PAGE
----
“Justin’s one of my closest friends now,” Stephens says. “It’s nice I met a study buddy in the summer who I can lean on and go to whenever I need help.”
That kind of support is priceless, because juggling college-level coursework, extracurricular activities and a healthy social life can be overwhelming at times. But Martinez, Pantel and Stephens all agree that their experience in the FUTURE program gave them the confidence and grit to tackle challenges and keep going when things weren’t working out the way they planned. After all, what all the sciences share in common is that their experiments fail much of the time, so scientists have to learn how to overcome failure if they’re to succeed.
And while Martinez, Pantel and Stephens are still considering options for their next steps after Ursinus, Julia Dorsheimer ’19 has already decided on her post-graduate plans.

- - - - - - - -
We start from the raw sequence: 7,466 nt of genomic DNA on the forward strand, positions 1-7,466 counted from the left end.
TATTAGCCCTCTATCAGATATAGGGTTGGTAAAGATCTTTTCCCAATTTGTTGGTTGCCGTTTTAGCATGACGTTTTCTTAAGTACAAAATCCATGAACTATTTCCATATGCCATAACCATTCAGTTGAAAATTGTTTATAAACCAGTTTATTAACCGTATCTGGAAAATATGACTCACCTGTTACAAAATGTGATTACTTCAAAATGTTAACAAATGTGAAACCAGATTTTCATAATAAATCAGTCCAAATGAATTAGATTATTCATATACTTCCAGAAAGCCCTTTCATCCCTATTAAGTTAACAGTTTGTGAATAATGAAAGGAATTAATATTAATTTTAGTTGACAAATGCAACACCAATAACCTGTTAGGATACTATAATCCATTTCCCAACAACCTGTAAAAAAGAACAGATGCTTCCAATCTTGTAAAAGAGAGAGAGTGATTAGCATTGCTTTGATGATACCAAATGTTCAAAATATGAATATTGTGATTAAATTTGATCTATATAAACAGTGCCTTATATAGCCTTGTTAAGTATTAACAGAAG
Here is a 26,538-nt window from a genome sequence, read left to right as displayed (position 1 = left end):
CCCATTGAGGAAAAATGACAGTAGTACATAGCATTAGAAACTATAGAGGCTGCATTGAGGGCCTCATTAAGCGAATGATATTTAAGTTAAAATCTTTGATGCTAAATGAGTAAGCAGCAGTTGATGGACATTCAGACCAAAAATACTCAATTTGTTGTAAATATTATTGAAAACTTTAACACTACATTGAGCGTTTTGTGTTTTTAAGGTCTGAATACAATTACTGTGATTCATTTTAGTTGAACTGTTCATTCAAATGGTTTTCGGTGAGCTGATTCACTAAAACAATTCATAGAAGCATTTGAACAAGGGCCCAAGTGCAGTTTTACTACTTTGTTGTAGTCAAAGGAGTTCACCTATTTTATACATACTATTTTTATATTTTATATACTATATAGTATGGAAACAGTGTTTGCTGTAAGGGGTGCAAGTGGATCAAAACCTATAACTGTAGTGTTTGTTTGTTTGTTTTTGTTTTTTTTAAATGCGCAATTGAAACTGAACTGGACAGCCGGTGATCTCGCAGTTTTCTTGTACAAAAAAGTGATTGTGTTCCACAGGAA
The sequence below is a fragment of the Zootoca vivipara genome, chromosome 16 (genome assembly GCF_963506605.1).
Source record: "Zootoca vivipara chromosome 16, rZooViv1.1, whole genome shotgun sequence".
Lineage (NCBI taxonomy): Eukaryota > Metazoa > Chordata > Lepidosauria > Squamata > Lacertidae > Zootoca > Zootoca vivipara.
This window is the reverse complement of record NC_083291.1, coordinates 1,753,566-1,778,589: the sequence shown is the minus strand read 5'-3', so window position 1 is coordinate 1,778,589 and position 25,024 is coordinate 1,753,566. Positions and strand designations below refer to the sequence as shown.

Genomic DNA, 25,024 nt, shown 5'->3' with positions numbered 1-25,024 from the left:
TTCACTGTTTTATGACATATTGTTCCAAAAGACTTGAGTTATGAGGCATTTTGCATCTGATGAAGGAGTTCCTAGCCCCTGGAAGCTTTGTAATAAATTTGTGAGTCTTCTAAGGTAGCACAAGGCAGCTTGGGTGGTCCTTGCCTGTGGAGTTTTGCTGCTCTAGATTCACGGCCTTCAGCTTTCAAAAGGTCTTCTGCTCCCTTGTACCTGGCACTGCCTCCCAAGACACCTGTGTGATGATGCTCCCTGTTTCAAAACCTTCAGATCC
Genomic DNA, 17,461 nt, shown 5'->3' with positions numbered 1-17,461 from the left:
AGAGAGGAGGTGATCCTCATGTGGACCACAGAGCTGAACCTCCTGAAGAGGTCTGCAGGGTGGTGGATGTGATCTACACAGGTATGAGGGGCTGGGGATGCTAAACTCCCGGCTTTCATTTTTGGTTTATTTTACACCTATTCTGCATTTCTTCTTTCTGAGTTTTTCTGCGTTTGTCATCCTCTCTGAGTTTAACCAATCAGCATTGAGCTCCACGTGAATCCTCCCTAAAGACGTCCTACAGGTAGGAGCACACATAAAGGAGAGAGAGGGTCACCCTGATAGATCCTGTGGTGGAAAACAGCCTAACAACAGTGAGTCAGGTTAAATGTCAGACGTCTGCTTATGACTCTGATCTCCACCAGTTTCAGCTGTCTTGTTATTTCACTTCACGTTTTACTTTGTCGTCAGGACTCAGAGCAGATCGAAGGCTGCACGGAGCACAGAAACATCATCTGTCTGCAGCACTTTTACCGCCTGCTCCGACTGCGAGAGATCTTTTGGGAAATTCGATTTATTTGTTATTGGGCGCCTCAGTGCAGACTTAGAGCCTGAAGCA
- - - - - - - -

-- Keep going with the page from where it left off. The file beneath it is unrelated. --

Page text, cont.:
A chemistry major and math minor from Honeybrook, Pa., Dorsheimer earned a National Science Foundation fellowship to pursue her Ph.D. in organic chemistry at Columbia University in New York City, a choice she was able to narrow down thanks to her experience with the FUTURE program.
Dorsheimer got her first research experience through the FUTURE program the summer before starting at Ursinus in Reig’s lab. At that time, she focused on biochemistry, which combined two of her interests from high school.
But after an internship at GlaxoSmithKline Pharmaceuticals following her sophomore year, which she enjoyed tremendously, she had a conversation with chemistry professor Ryan Walvoord, who suggested she do organic chemistry research in his lab if she was interested in a career in the pharmaceutical industry.
“I could tell that Dr. Reig just knew that my interest was lying more with organic chemistry than biochemistry,” Dorsheimer says, “so we did a little switch.”